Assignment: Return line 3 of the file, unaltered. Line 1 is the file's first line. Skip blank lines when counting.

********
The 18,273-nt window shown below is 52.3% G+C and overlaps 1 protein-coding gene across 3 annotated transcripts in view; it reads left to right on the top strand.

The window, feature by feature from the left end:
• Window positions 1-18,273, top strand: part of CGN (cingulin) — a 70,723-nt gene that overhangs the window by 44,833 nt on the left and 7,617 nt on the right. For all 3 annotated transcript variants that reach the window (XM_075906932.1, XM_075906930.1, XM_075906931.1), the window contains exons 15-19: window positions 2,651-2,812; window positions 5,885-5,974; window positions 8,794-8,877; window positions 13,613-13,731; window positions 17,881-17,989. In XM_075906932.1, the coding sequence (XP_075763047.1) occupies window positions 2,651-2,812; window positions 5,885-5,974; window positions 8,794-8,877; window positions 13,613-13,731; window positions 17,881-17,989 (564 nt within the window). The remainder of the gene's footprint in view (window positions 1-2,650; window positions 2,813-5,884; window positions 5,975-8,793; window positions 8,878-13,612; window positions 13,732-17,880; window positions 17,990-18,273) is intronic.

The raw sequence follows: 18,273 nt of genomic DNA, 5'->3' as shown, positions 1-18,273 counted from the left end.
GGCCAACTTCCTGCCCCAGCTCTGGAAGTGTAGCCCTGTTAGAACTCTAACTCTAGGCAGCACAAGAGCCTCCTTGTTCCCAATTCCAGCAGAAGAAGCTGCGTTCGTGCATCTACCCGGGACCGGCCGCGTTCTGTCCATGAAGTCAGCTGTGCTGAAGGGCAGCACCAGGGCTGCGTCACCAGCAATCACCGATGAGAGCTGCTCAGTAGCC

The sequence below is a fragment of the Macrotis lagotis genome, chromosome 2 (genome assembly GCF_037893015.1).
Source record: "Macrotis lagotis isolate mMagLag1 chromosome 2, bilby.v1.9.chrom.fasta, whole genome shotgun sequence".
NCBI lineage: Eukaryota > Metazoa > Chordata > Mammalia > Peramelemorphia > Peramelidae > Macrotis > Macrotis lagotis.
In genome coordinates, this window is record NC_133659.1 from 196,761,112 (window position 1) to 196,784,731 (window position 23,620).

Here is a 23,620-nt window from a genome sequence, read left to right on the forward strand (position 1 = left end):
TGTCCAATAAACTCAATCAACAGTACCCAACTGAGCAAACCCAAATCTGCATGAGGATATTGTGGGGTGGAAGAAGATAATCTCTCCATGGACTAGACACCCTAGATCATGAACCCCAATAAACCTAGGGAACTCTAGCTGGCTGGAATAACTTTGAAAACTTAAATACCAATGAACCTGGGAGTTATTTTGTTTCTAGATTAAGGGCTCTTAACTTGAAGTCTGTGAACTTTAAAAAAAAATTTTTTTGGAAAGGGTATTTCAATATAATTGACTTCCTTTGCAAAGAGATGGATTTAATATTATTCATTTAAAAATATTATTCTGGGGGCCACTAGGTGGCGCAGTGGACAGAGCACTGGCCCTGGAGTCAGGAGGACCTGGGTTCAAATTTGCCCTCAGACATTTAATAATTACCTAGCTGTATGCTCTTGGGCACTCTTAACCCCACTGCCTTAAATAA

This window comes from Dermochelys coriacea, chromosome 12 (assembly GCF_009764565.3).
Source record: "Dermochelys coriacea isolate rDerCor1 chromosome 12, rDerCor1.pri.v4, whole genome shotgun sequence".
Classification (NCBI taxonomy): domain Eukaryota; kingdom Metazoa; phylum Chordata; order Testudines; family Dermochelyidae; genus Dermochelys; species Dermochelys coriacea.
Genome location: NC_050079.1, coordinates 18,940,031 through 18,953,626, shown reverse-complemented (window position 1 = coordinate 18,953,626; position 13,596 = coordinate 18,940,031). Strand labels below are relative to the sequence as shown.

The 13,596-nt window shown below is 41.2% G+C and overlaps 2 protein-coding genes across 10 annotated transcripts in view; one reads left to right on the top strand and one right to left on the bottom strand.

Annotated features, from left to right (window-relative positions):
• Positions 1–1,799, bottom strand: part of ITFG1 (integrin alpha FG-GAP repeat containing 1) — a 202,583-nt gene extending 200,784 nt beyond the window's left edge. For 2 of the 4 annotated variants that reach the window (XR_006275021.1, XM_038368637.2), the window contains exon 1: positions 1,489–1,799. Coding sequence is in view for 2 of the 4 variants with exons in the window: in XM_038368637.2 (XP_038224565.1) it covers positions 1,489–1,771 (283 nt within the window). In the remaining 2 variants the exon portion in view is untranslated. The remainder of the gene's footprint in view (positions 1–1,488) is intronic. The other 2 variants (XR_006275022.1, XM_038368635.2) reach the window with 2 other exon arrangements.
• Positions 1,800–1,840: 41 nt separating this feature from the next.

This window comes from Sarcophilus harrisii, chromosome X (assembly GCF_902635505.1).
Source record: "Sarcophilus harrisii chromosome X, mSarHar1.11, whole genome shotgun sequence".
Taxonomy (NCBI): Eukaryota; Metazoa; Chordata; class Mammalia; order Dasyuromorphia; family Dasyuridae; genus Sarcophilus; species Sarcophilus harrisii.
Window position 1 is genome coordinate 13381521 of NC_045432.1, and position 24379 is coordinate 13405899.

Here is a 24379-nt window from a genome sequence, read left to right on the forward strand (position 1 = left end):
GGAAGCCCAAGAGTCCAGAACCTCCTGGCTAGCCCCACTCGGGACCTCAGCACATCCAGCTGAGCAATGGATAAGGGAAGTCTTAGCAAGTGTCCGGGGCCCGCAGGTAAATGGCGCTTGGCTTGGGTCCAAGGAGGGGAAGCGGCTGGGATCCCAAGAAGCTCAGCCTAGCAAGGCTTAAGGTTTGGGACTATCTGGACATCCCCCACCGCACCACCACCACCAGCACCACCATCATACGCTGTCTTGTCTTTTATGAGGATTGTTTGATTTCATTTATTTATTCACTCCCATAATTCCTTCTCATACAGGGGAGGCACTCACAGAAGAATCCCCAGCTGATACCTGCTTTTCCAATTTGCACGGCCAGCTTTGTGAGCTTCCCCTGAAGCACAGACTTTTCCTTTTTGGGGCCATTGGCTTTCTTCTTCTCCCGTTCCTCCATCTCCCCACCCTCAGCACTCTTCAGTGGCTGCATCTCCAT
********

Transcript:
• Window positions 1-18,273, top strand: part of CGN (cingulin) — a 70,723-nt gene that overhangs the window by 44,833 nt on the left and 7,617 nt on the right. For all 3 annotated transcript variants that reach the window (XM_075906932.1, XM_075906930.1, XM_075906931.1), the window contains exons 15-19: window positions 2,651-2,812; window positions 5,885-5,974; window positions 8,794-8,877; window positions 13,613-13,731; window positions 17,881-17,989. In XM_075906932.1, the coding sequence (XP_075763047.1) occupies window positions 2,651-2,812; window positions 5,885-5,974; window positions 8,794-8,877; window positions 13,613-13,731; window positions 17,881-17,989 (564 nt within the window). The remainder of the gene's footprint in view (window positions 1-2,650; window positions 2,813-5,884; window positions 5,975-8,793; window positions 8,878-13,612; window positions 13,732-17,880; window positions 17,990-18,273) is intronic.